In support of his motion, defendant also relied upon a complaint that plaintiff filed with the New Jersey State Board of Dentistry, dated November 26, 2009. In that complaint, plaintiff stated that defendant did not perform the dental work properly. Plaintiff stated that some of the crowns had open margins. Plaintiff also stated that some of his teeth looked "bulky" and did not have an aesthetic appearance.

Plaintiff opposed defendant's motion. He submitted a certification in which he asserted that after defendant installed the crowns, he knew there were gaps or margins in the crowns on teeth five and six. Plaintiff said that defendant told him continuing treatment would correct the problem. Plaintiff claimed that, before June 6, 2009, he did not know there were problems with the crowns on teeth seven to twelve.

Plaintiff asserted that on June 6, 2009, while on a trip to Brazil, he was examined by Dr. André Luiz de Souza Braga and "first learned" that the crowns on teeth seven through twelve had open margins and gaps that would require "at a minimum complete revision." Plaintiff submitted a report from Dr. Braga concerning the June 6, 2009, examination, in which Dr. Braga stated that the crowns on teeth five through twelve had to be "exchange[d]."

Plaintiff also relied upon his deposition testimony, in which he was asked about Dr. Braga's examination. He testified:

Q. And why did you see Dr. Braga?
A. Because I [wanted] him to take a look to see how the crowns [were], and see if everything was okay besides the open margins.
Q. Now, you mentioned open margin. This is the same open margin that you were aware of in April of 2008?
A. One was, yeah.
Q. You say one. Was there more than one open margin?
A. Yeah, there's more than one. The teeth next to the one I had the open margin and other side was open margin.
Q. So you are saying now that there were three teeth with open margins, three crowns?
A. On the front, yeah, one or two — I mean, two or three.
Q. You spoke about one [that] was observed in 2008.
A. That's the — it was the same one I had when I had the first set of crowns.
Q. And my question is when did you first notice the other two open margins, approximately?
A. The next one was about the same time, when he finish[ed] with the treatment. But I didn't know this side of my mouth had an open margin, too.
Q. The inside?
A. Yes, on the top.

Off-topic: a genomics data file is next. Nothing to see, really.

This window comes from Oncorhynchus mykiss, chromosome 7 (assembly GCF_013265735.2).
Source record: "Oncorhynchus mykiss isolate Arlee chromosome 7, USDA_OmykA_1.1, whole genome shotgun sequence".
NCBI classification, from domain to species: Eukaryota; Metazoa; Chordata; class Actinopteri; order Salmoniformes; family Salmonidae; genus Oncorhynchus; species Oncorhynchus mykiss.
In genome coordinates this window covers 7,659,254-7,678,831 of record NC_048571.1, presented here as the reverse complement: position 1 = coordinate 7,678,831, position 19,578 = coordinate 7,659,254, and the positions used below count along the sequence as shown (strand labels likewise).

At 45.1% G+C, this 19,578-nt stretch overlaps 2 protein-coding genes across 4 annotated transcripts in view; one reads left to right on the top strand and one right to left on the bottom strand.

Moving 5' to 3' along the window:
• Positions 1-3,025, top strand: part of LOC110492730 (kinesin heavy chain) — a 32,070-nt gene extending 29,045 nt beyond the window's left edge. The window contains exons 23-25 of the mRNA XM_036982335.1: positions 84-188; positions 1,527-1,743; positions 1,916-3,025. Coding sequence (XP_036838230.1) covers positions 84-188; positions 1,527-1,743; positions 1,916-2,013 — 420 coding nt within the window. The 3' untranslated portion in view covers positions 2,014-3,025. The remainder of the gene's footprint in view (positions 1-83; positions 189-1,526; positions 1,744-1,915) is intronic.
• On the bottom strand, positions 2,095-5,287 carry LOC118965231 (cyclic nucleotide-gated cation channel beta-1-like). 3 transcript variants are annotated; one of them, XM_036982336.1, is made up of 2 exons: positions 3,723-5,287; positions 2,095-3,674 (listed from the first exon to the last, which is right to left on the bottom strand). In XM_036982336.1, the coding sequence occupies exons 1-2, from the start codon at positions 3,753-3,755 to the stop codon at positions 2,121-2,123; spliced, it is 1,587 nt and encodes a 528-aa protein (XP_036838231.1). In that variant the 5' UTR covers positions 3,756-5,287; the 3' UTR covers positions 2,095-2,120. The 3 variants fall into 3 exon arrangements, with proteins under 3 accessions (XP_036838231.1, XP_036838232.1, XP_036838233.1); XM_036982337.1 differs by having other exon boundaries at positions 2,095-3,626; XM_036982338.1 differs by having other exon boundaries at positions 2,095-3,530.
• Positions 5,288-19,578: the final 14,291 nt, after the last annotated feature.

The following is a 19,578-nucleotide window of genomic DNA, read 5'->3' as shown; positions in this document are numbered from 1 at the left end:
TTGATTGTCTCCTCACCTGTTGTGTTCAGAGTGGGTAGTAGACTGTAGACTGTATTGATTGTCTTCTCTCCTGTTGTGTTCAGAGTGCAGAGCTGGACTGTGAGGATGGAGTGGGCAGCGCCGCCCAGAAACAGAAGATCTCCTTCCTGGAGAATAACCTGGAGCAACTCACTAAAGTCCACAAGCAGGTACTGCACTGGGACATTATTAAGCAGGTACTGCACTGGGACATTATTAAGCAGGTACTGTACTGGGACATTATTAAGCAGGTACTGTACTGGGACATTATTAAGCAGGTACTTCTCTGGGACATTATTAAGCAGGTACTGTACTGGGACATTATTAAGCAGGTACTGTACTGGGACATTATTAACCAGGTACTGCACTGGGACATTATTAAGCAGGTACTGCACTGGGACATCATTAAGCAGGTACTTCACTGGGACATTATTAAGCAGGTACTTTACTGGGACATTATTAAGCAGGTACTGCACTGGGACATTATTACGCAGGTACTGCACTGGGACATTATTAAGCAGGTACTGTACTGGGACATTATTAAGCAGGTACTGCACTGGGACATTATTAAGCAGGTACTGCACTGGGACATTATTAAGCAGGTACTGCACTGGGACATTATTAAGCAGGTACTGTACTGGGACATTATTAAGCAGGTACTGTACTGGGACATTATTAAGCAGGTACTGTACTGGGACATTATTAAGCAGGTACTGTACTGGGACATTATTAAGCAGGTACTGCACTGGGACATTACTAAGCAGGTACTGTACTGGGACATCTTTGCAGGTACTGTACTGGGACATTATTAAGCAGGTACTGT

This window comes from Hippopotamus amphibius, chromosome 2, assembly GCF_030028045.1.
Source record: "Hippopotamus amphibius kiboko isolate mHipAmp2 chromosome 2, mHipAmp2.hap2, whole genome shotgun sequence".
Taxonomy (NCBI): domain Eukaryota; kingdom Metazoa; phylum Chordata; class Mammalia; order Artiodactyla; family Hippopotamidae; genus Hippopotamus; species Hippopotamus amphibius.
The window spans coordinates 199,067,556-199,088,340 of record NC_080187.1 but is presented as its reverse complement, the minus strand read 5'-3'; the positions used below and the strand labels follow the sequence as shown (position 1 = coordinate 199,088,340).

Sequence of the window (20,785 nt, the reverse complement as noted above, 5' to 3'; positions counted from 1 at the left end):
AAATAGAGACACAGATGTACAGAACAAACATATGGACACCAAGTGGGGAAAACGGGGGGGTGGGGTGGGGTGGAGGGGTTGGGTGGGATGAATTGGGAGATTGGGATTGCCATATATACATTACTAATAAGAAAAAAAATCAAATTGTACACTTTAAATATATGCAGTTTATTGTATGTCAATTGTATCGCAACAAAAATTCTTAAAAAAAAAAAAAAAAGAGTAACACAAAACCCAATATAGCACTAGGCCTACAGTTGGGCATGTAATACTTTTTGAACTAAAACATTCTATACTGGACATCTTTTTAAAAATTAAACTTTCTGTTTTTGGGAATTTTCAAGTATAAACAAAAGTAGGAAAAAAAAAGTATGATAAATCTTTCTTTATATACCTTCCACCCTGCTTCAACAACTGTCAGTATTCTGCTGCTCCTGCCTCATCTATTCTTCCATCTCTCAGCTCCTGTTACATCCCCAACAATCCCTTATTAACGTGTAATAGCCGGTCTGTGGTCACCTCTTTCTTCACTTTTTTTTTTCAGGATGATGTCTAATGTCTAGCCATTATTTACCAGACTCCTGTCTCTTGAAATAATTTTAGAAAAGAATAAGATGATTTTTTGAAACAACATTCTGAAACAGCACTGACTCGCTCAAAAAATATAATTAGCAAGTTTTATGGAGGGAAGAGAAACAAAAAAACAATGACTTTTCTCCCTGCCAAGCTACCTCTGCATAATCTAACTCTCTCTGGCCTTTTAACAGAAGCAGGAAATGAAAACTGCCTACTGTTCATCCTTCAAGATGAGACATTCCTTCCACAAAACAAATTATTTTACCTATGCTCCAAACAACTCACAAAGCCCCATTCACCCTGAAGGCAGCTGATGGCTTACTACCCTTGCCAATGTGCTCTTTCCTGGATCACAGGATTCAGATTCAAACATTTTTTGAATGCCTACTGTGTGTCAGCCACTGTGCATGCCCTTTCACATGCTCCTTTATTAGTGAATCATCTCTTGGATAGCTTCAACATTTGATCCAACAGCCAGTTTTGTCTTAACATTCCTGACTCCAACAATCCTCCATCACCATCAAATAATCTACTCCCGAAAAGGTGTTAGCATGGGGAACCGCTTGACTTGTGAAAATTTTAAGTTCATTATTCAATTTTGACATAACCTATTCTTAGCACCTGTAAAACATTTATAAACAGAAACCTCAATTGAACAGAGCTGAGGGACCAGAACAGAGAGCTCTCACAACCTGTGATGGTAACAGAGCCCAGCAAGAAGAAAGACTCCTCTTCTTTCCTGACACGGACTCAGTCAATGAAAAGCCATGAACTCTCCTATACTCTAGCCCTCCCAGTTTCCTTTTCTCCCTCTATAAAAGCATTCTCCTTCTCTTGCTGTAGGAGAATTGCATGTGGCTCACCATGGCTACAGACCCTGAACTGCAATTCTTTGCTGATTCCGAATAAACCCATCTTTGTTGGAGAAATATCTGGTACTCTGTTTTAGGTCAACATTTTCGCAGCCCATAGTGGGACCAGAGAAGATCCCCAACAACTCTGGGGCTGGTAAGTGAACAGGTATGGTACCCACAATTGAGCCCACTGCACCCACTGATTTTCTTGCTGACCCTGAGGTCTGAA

Q. And how did you make that observation?
A. Dr. Braga told me that. He checked my mouth and he told me.

The motion judge considered defendant's application on September 14, 2012, and placed his decision on the record that date. The judge determined that plaintiff's cause of action accrued when defendant placed the crowns on plaintiff's teeth. The judge determined that plaintiff's complaint was untimely because it had not been filed within two years of that date. The judge entered an order granting summary judgment in defendant's favor and this appeal followed.

Plaintiff argues that the motion judge erred by granting summary judgment to defendant on his claims regarding the crowns defendant placed on teeth seven through twelve. He contends that he did not learn of defendant's alleged negligent treatment of those teeth until June 6, 2009, when he was examined by Dr. Braga in Brazil. Plaintiff contends that the discovery rule applies and his claims regarding teeth seven through twelve did not accrue until June 6, 2009. He argues that his complaint was filed within two years of that date, which was in the time required by N.J.S.A. 2A:14-2(a). We do not agree.

As we have explained, plaintiff has asserted claims for personal injuries arising from defendant's alleged negligence and failure to obtain his informed consent. N.J.S.A. 2A:14-2(a) provides in pertinent part that "every action at law for an injury to the person caused by the wrongful act, neglect or default of any person within this State shall be commenced within 2 years next after the cause of any such action shall have accrued."